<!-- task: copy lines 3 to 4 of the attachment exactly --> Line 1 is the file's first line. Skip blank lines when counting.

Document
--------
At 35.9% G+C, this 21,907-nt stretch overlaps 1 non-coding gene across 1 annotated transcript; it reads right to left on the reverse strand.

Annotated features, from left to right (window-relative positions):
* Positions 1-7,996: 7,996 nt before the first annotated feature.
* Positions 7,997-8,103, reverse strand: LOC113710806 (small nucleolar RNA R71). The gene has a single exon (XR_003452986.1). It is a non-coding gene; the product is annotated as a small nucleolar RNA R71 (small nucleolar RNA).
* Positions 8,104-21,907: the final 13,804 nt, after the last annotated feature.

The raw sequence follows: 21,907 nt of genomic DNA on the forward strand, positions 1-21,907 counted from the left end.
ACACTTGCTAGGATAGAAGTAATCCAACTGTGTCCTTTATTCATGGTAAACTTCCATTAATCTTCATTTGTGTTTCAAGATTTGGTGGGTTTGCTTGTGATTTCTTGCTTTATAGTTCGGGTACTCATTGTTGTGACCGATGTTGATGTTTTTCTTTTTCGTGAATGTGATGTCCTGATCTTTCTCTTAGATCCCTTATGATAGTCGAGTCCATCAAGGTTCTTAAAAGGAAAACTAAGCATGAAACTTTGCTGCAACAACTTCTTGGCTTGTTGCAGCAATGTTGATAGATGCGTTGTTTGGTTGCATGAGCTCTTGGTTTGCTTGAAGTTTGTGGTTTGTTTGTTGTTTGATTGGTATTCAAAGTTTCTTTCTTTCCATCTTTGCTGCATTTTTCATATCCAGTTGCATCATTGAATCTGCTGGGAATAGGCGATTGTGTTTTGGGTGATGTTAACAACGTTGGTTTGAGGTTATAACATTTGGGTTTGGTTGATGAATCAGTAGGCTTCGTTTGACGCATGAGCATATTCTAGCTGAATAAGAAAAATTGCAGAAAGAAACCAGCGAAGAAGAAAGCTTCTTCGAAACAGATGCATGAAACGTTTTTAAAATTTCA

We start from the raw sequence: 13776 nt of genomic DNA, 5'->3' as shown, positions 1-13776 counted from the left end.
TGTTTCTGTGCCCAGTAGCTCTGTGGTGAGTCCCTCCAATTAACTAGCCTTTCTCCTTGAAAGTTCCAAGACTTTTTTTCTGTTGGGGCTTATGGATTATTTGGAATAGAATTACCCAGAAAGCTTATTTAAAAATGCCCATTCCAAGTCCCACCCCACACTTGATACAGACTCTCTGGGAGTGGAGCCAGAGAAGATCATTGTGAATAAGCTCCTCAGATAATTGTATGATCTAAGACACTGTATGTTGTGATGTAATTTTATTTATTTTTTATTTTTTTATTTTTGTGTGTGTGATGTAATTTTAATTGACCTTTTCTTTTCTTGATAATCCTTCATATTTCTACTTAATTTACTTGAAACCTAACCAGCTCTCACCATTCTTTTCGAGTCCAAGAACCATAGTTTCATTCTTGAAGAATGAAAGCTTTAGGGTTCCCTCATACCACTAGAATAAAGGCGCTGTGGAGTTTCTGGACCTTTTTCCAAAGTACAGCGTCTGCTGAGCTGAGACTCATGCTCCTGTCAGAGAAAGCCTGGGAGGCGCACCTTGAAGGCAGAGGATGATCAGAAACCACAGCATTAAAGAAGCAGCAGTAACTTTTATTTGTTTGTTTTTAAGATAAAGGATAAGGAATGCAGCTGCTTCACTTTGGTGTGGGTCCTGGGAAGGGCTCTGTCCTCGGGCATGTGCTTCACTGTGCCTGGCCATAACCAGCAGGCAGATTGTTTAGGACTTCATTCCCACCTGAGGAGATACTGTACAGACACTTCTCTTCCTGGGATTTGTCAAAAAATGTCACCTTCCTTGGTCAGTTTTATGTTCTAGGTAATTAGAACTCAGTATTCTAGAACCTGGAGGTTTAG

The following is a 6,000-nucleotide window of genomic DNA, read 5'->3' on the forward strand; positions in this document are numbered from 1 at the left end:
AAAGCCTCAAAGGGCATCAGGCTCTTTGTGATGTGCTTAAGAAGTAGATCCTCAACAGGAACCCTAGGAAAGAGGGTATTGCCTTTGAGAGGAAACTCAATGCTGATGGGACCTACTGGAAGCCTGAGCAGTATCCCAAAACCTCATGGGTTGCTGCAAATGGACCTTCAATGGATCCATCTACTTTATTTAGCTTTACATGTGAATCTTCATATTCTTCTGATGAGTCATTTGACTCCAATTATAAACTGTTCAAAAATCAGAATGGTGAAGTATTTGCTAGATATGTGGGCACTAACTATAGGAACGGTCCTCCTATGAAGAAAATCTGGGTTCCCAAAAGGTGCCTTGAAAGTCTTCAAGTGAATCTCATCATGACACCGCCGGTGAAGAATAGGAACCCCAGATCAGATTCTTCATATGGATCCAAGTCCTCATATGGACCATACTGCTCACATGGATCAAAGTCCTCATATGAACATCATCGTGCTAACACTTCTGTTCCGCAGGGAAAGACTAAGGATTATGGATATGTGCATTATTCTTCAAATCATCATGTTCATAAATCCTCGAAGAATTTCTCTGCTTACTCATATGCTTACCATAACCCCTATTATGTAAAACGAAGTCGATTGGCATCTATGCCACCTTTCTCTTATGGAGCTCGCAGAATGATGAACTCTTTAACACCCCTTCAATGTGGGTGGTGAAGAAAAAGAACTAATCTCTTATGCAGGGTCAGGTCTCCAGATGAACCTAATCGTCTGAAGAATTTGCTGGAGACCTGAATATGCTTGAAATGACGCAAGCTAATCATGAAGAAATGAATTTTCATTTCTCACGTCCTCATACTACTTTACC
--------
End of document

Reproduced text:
* Positions 1-7,996: 7,996 nt before the first annotated feature.
* Positions 7,997-8,103, reverse strand: LOC113710806 (small nucleolar RNA R71). The gene has a single exon (XR_003452986.1). It is a non-coding gene; the product is annotated as a small nucleolar RNA R71 (small nucleolar RNA).